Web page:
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The Petzl Sum'Tec: Hard Working Mutha'

Posted on: February 6, 2015


The Sum'Tec works well on low-angle ice and on steeper terrain. [Photo] Kel Rossiter

MSRP: $195

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My Southern mother used to drawl, "You can't please all the people all the time." And though one of my proudest summits was getting to the top of Mt. Hood with mom, she isn't an alpinist. And alpinists know that a tool capable of performing well in a variety of mediums and serving a variety of tasks is, indeed, quite pleasing. All the time. The Petzl Sum'Tec tools go a long way toward accomplishing that goal.

The Sum'Tec is offered with either an adze or a hammer, with various shaft lengths: 52 cm for the hammer version and 52 or 59 cm for the adze version. Each features a 3.5 mm "B"-rated pick connected to a "T"-rated, slightly curved aluminum shaft. A quick click of the Trigrest allows it to slide from technical tool positioning up the shaft to the head, such that the spike can be used as an effective balance point in piolet-canne position. The spike also features an ample hole that easily accepts tethers. I prefer pairing the 52 cm hammer with the 59 cm adze to tackle technical-but-lower-angle alpine ice objectives like the icy prow of Mt. Baker's North Ridge and mixed terrain on the Aiguille du Chardonnet in the French Alps.

Such wide-ranging performance is perhaps epitomized on a climb like the Hanging Glacier on Mount Shuksan, "America's Matterhorn," in Washington State. The entry moves on the lateral snout of the glacier involved a bit of rock movement on the rather-downsloping stone. As I pounded in a pin, I appreciated the tool's ample hammer and the fact that, despite a tool weight of 495 grams (nearly 150 grams lighter than a similar technical tool), it could put the meat in the matter, with the majority of its heft found in the hammer rather than the shaft. And, despite the curved shaft, it also has a workable swing in hammer mode. Pins firmly pounded, we moved toward the byzantine ice jumble above.

The ample adze quickly creates comfortable belay stances and footholds. [Photo] Kel Rossiter

The higher we moved up the glacier, the more dauntingly tilted the ice blocks became until, soon, we reached one tipped distinctly beyond vertical. Had I brought other "aggressive axes" that are generally marketed in the same category, we might have turned around. This was no place for the awkward swings and shaky pick placements of a more typical light-in-the-head-and-lacking-heft alpine ax. The balanced swing of the Sum'Tec, coupled with an effectively weighted head and the adjustable "Trigrest" hand rest to cup the pinky, truly boosts it into the category of an "ice tool." After we dispatched the initial steep ice, the block became increasingly sn'icey—we'd need to do some route prep to pull the lip. The ample adze and slightly-heavier-than-an-ax head weight swiftly created the footholds we needed to move onto a welcome flat stretch above.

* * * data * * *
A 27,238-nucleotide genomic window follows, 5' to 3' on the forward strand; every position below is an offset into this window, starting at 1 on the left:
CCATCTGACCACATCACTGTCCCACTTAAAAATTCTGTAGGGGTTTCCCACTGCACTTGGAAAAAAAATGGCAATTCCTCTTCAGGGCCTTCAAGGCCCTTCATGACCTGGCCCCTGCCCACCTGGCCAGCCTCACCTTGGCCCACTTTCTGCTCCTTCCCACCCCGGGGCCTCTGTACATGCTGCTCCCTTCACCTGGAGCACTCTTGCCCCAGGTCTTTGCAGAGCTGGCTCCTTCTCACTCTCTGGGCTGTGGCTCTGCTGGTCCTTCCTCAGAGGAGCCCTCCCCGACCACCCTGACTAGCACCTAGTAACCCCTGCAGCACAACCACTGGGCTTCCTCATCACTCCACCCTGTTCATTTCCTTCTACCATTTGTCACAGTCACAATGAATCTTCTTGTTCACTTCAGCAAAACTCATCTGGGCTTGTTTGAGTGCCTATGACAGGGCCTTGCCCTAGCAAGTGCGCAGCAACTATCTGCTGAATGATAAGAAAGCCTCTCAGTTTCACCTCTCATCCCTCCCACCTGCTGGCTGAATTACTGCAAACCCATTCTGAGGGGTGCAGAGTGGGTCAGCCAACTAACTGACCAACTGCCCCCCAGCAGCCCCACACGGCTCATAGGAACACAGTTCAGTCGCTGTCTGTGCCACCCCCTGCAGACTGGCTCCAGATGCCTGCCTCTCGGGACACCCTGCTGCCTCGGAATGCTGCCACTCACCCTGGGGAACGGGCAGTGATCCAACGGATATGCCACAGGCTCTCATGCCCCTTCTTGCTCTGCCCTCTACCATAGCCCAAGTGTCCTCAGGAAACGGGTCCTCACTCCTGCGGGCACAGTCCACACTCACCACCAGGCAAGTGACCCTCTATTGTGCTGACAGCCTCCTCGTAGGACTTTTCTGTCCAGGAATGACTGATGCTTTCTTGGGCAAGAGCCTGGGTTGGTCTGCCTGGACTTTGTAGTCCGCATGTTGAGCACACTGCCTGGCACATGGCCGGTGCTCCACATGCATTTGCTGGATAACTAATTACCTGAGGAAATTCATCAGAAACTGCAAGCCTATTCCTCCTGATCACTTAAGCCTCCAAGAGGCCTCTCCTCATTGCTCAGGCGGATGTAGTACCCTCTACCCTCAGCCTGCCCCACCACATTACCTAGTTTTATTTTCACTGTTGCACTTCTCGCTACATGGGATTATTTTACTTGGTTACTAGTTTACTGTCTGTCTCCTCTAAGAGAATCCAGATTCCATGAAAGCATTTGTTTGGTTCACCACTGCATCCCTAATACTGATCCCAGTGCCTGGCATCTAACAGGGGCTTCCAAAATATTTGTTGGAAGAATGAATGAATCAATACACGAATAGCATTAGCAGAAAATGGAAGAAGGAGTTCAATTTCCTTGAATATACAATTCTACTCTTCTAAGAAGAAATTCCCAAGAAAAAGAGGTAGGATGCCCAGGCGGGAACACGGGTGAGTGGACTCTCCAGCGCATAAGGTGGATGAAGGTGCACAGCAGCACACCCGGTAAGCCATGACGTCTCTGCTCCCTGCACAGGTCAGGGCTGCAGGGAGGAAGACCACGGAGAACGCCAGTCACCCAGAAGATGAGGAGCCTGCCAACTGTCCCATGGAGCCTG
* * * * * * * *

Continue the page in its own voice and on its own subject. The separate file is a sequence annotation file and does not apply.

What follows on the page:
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The last bit before the Hanging Glacier intersects the Upper Curtis is a calf-burning stretch of low-angle ice. In these situations, I particularly enjoy the enhanced grip and security the Trigrest provides when I slide it slightly down the shaft for use in the "high dagger" position. The Trigrest allows me to vigorously pull down on the tool and, in the event of an unexpected slip, be less likely to lose control of it.

With one hand in high-dagger mode on the adze and one in low-dagger mode on the hammer, we quickly dispatched the ice field and cruised toward the summit. As we stepped onto rock sections, I racked both the 52 cm and 59 cm tools cleanly to my pack; they are short enough to minimize rope friggage if using Kiwi coils or engaging in belay-stance hijinks. It wasn't long until we topped out.

Using the adjustable Trigrest adds security when in the high-dagger position. [Photo] Kel Rossiter

Ultimately my mom was right. Anyone or anything that tries to do it all will always come up a bit short in some arenas. An easy critique of the Sum'Tec would be that it doesn't always do all things excellently. Put me on steep ice and I'd default to a set of Nomics. And if an endless glacial slog lay before me with nothing but the Sum'Tec, I'd be let down. Still, the Sum'Tec does a proud job of addressing the spectrum of demands in the alpine world. If I had to offer one critique of this able alpine tool, I'd say that it reflects Petzl's seemingly ongoing challenges with chrome plating: after a year of use the pick area began to flake and rust in spots. Chrome plating aside, the Petzl Sum'Tec is one hard-workin'-mutha'.

The 900-foot Northeast Couloir on North Peak (12,242') in the Sierras. [Photo] Zeb Blais

Pros:

* Combining an adze and hammer allows for supreme versatility in the alpine realm.

* Well-balanced swings for technical terrain.

* A lightweight option for moderate alpine ice climbing.

* Petzl's "Trigrest" works well for transforming a glacial-travel ax into a ice climbing tool.

* Two lengths available for the adze (52cm/59cm) allows for customization to the climber's needs.

Cons:

* Chrome plating on the head of the tool isn't very durable.

* Some attention is necessary to make sure the hole in the spike doesn't hook your crampons when clearing them of snow.

* "B"-rated pick won't handle tool-torquing in mixed terrain.

Petzl.com

Rating:

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